Pseudoglandular (Adenoid, Acantholytic) Penile Squamous Cell Carcinoma: A Clinicopathologic and Outcome Study of 7 Patients
ABSTRACT Almost half of penile squamous cell carcinomas (SCCs) are of the usual type but there is a variegated spectrum of morphologically distinctive subtypes. In a pathologic review of 375 uniformly diagnosed and treated patients with penile SCC, we found 7 tumors with predominant pseudoglandular or adenoid features. The aim of the study was to delineate clinicopathologic features and outcome of an unusual variant of penile SCC. Clinical charts and pathologic materials were reviewed. The following informations were obtained: patient's age, tumor site, size, histologic grade (1, 2, and 3), thickness in millimeters, anatomic level of invasion [corpus spongiosum, corpus cavernosum (CC)], vascular and perineural invasion, groin nodal status, and follow-up in months. These features were compared with those of 224 cases of usual SCCs. Median age of the patients was 54 years. Tumors were large (average 4.6 cm) and involved multiple sites in 4 cases; exclusively the glans in 2 and site was unknown in 1. Microscopically, tumors were SCC with acantholytic areas ranging from solid nests with early necrosis or empty pseudoluminal spaces lined by 1 layer of squamous cells or cylindrical cells strikingly simulating glands. Tumors were deeply infiltrating (4 invaded CC, 2 corpus spongiosum, and 1 invaded preputial dermis) and were of high histologic grade (6 cases). Vascular invasion was present in 4 cases and perineural invasion in 2. The differential diagnosis was with gland forming penile tumors (surface adenosquamous, mucoepidermoid, and urethral adenocarcinomas) and the angiosarcomatoid variant of sarcomatoid carcinomas. There was regional nodal metastasis in 3 patients, 2 of which died from disease. The other 5 were either alive with no evidence of disease (12 and 21 y after diagnosis) or died from causes other than penile cancer (3, 4, and 7 y after diagnosis). Comparing with usual SCCs, pseudoglandular SCCs were of higher grade (88% vs. 44%), invaded deeper into CC (71% vs. 52%), and showed a higher incidence of regional metastasis (42% vs. 25%) and higher mortality (29% vs. 19%).
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ABSTRACT: We evaluated clinicopathological features and outcomes in patients with penile squamous cell carcinoma. We studied 333 patients with homogeneous surgical treatment, including circumcision in 4, local excision in 2, partial penectomy in 194 and total penectomy in 133. Of the patients 153 also underwent bilateral groin dissection. Followup was 8 to 453 months (average 100). The usual type of squamous cell carcinoma was noted in 65% of cases. Higher histological grade, deeper anatomical infiltration, and vascular and perineural invasion were common findings in sarcomatoid, basaloid and adenosquamous carcinoma cases, correlating with a higher rate of nodal metastasis and mortality. These features were unusual in verrucous, papillary and warty carcinoma cases. Recurrence in 22% of cases was common for the sarcomatoid, basaloid and adenosquamous types but was not noted for verrucous carcinoma. Locoregional relapse was more common in cases of usual, mixed, papillary and warty carcinoma, and systemic relapse was typical in sarcomatoid and basaloid carcinoma cases. The overall metastasis rate was 24% and the 10-year survival rate was 82%. The highest mortality rate was observed within the first 3 years of followup. High grade tumors were more common in penectomy cases and carcinoma exclusive of the foreskin had a better prognosis. The nodal metastasis risk groups were low--verrucous, papillary and warty, intermediate--usual and mixed, and high risk--sarcomatoid, basaloid and adenosquamous. Mortality risk groups were low--mixed, papillary and warty, intermediate--usual and basaloid, and high risk--sarcomatoid. These data should help clinicians to design therapeutic strategies and followup protocols.The Journal of urology 07/2009; 182(2):528-34; discussion 534. DOI:10.1016/j.juro.2009.04.028 · 3.75 Impact Factor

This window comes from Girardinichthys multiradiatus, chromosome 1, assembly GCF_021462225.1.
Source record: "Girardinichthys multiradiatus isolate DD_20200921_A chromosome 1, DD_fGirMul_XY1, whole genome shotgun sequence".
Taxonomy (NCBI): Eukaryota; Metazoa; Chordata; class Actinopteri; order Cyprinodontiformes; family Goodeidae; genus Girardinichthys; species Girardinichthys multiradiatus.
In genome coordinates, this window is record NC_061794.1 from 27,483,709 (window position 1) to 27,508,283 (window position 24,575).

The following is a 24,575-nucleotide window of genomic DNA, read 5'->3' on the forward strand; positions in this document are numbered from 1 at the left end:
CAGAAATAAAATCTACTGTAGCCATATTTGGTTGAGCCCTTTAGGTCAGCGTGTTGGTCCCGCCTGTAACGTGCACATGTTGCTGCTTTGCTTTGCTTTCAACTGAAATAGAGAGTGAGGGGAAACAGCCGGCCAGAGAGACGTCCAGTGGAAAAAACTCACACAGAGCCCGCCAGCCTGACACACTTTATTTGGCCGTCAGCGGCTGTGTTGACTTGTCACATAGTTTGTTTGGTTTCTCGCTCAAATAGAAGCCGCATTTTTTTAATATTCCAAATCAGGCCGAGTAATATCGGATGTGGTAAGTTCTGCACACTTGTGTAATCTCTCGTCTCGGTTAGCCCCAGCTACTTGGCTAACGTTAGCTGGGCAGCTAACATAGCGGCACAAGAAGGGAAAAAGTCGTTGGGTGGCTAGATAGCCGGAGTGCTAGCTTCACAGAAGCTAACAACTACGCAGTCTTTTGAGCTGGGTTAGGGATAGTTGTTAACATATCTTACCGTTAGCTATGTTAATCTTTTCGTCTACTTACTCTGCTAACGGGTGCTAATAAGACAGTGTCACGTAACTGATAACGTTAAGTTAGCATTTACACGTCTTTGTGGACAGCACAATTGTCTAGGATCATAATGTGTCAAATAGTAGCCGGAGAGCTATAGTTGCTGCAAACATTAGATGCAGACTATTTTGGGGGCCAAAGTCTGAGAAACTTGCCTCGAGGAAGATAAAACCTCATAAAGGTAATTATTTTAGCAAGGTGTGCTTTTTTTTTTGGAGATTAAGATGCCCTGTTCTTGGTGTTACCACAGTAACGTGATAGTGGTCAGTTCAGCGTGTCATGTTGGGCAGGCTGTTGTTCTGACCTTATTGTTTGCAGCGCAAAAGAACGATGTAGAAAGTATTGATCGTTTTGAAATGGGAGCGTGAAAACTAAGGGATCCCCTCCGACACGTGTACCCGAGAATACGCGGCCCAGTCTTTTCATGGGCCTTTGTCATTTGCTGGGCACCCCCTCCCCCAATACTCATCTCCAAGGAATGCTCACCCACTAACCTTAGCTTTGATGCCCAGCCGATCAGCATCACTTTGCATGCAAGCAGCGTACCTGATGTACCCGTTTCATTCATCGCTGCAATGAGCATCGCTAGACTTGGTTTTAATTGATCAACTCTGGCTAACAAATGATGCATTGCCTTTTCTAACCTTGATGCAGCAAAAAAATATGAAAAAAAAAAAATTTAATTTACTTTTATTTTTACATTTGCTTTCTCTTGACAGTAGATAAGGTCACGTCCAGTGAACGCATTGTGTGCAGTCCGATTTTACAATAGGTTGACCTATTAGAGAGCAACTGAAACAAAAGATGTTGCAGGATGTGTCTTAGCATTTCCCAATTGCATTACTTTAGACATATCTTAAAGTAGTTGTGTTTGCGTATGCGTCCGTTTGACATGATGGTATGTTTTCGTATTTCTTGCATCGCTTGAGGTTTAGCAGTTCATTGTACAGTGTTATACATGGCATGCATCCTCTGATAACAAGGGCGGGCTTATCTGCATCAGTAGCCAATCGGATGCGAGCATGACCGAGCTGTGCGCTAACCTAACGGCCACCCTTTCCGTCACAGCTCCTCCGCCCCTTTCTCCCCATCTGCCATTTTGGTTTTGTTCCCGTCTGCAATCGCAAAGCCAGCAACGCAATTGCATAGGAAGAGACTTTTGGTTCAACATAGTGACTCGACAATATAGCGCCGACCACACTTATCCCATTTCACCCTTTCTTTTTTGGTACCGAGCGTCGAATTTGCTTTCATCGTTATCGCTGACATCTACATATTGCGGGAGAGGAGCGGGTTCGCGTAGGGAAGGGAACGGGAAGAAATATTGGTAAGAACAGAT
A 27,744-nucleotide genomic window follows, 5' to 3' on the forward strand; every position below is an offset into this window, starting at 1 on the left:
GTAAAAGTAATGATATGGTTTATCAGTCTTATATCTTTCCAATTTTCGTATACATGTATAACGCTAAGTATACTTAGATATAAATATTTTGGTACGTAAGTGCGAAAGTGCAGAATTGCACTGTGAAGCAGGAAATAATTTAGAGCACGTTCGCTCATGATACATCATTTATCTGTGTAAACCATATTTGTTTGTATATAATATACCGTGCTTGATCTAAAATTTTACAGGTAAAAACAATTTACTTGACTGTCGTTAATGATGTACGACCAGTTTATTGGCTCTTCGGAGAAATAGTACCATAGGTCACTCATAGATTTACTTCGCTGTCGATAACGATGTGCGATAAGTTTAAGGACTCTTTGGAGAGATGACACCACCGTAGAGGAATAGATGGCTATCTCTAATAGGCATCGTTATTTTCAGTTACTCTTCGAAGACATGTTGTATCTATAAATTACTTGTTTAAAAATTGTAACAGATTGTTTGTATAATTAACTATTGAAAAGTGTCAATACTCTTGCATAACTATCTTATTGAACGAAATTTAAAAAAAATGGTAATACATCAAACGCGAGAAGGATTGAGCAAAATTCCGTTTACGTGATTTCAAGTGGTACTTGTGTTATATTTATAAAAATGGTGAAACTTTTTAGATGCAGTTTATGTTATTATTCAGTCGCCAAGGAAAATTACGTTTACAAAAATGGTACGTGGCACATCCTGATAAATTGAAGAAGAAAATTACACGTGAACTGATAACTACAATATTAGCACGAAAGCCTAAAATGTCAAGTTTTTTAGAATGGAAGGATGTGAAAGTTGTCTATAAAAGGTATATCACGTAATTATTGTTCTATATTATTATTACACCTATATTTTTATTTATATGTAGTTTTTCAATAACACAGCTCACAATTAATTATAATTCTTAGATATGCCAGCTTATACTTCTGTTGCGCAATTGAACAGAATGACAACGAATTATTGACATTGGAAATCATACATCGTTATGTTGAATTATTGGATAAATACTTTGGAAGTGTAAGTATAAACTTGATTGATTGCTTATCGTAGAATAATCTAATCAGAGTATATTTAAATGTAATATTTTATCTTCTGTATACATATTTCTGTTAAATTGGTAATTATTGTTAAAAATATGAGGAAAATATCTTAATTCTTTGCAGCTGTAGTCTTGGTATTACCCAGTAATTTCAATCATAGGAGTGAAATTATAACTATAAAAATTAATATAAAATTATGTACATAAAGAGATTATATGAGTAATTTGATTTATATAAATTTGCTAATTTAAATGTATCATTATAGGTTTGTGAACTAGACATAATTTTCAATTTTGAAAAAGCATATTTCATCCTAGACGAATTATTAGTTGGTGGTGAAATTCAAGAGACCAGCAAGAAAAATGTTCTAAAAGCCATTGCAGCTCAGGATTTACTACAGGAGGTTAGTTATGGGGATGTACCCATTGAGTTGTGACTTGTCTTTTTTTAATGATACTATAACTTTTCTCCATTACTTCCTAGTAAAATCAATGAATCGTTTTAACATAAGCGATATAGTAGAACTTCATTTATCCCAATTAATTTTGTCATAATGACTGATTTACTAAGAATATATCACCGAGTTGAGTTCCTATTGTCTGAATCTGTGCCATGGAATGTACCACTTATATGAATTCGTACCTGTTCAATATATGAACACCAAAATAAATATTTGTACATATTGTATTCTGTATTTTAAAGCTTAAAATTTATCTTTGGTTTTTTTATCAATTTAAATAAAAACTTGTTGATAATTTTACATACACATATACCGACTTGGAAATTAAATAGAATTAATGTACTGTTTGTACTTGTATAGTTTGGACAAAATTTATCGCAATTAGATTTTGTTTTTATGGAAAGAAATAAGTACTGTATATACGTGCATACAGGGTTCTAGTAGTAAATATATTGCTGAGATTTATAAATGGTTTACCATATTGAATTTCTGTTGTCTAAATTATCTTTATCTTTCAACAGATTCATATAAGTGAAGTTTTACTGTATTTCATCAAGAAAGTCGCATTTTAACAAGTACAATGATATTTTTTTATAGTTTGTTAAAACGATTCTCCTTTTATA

- The American journal of surgical pathology 08/2009; 33(9):1421-2. DOI:10.1097/PAS.0b013e3181accb1b · 4.59 Impact Factor
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ABSTRACT: Most penile cancers are squamous cell carcinoma (SCC) originating in the epithelium covering glans, coronal sulcus, and foreskin. Several histologic subtypes have been described, each with distinctive clinicopathologic and outcome features. The most common subtype is the usual SCC, representing one half to two thirds of penile carcinomas. Penile verruciform tumors encompass verrucous, warty (condylomatous), and papillary, not otherwise specified, carcinomas. As a group, verruciform tumors are low grade, with low metastatic and mortality rates. In contrast, basaloid and sarcomatoid carcinomas are among the most aggressive penile tumors. Other SCC variants, such as carcinoma cuniculatum and pseudohyperplastic, adenosquamous and acantholytic carcinomas, are rare. The most relevant clinicopathologic and outcome features are outlined for each of these SCC subtypes, and an algorithm that might aid the pathologist in the histologic classification is presented. In addition, recommendations for handling penile cancer specimens, frozen section specimens, and pathology reports are provided.Urology 08/2010; 76(2 Suppl 1):S7-S14. DOI:10.1016/j.urology.2010.02.038 · 2.13 Impact Factor